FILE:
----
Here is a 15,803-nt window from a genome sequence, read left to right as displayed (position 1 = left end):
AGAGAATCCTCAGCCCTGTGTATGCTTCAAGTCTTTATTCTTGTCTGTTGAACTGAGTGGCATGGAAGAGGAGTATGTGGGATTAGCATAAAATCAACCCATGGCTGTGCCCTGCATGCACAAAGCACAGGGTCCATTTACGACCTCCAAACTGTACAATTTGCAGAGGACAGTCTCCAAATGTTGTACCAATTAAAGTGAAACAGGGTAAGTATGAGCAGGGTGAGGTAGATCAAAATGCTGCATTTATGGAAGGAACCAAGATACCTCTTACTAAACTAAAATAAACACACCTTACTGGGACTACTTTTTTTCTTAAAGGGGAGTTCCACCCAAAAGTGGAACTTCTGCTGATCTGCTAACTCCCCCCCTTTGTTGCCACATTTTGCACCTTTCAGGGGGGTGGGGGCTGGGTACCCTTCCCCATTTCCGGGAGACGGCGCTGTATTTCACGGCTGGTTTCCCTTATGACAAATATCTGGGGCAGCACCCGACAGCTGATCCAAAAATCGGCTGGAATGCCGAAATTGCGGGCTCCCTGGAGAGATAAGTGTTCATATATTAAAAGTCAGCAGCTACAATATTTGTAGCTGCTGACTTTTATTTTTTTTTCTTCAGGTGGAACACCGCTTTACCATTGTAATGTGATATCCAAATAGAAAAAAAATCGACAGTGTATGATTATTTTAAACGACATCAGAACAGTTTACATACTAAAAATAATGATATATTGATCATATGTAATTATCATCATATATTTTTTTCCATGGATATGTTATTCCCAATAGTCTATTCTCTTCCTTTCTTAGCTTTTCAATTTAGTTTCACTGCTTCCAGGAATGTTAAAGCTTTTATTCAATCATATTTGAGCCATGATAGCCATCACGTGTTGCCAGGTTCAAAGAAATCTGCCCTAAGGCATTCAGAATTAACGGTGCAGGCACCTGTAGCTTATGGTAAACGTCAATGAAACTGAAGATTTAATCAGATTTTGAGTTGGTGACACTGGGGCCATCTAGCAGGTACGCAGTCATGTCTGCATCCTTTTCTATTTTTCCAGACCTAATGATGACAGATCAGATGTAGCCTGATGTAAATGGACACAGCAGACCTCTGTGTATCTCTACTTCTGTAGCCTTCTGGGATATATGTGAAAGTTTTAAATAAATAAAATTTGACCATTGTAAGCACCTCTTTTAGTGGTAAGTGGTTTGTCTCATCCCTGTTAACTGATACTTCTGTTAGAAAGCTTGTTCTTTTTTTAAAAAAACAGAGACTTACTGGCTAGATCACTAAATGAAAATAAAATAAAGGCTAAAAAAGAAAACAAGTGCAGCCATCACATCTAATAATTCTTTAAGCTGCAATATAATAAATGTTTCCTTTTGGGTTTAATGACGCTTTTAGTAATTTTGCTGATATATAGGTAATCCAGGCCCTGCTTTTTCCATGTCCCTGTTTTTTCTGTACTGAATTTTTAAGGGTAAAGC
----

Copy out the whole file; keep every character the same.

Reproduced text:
Here is a 15,803-nt window from a genome sequence, read left to right as displayed (position 1 = left end):
AGAGAATCCTCAGCCCTGTGTATGCTTCAAGTCTTTATTCTTGTCTGTTGAACTGAGTGGCATGGAAGAGGAGTATGTGGGATTAGCATAAAATCAACCCATGGCTGTGCCCTGCATGCACAAAGCACAGGGTCCATTTACGACCTCCAAACTGTACAATTTGCAGAGGACAGTCTCCAAATGTTGTACCAATTAAAGTGAAACAGGGTAAGTATGAGCAGGGTGAGGTAGATCAAAATGCTGCATTTATGGAAGGAACCAAGATACCTCTTACTAAACTAAAATAAACACACCTTACTGGGACTACTTTTTTTCTTAAAGGGGAGTTCCACCCAAAAGTGGAACTTCTGCTGATCTGCTAACTCCCCCCCTTTGTTGCCACATTTTGCACCTTTCAGGGGGGTGGGGGCTGGGTACCCTTCCCCATTTCCGGGAGACGGCGCTGTATTTCACGGCTGGTTTCCCTTATGACAAATATCTGGGGCAGCACCCGACAGCTGATCCAAAAATCGGCTGGAATGCCGAAATTGCGGGCTCCCTGGAGAGATAAGTGTTCATATATTAAAAGTCAGCAGCTACAATATTTGTAGCTGCTGACTTTTATTTTTTTTTCTTCAGGTGGAACACCGCTTTACCATTGTAATGTGATATCCAAATAGAAAAAAAATCGACAGTGTATGATTATTTTAAACGACATCAGAACAGTTTACATACTAAAAATAATGATATATTGATCATATGTAATTATCATCATATATTTTTTTCCATGGATATGTTATTCCCAATAGTCTATTCTCTTCCTTTCTTAGCTTTTCAATTTAGTTTCACTGCTTCCAGGAATGTTAAAGCTTTTATTCAATCATATTTGAGCCATGATAGCCATCACGTGTTGCCAGGTTCAAAGAAATCTGCCCTAAGGCATTCAGAATTAACGGTGCAGGCACCTGTAGCTTATGGTAAACGTCAATGAAACTGAAGATTTAATCAGATTTTGAGTTGGTGACACTGGGGCCATCTAGCAGGTACGCAGTCATGTCTGCATCCTTTTCTATTTTTCCAGACCTAATGATGACAGATCAGATGTAGCCTGATGTAAATGGACACAGCAGACCTCTGTGTATCTCTACTTCTGTAGCCTTCTGGGATATATGTGAAAGTTTTAAATAAATAAAATTTGACCATTGTAAGCACCTCTTTTAGTGGTAAGTGGTTTGTCTCATCCCTGTTAACTGATACTTCTGTTAGAAAGCTTGTTCTTTTTTTAAAAAAACAGAGACTTACTGGCTAGATCACTAAATGAAAATAAAATAAAGGCTAAAAAAGAAAACAAGTGCAGCCATCACATCTAATAATTCTTTAAGCTGCAATATAATAAATGTTTCCTTTTGGGTTTAATGACGCTTTTAGTAATTTTGCTGATATATAGGTAATCCAGGCCCTGCTTTTTCCATGTCCCTGTTTTTTCTGTACTGAATTTTTAAGGGTAAAGC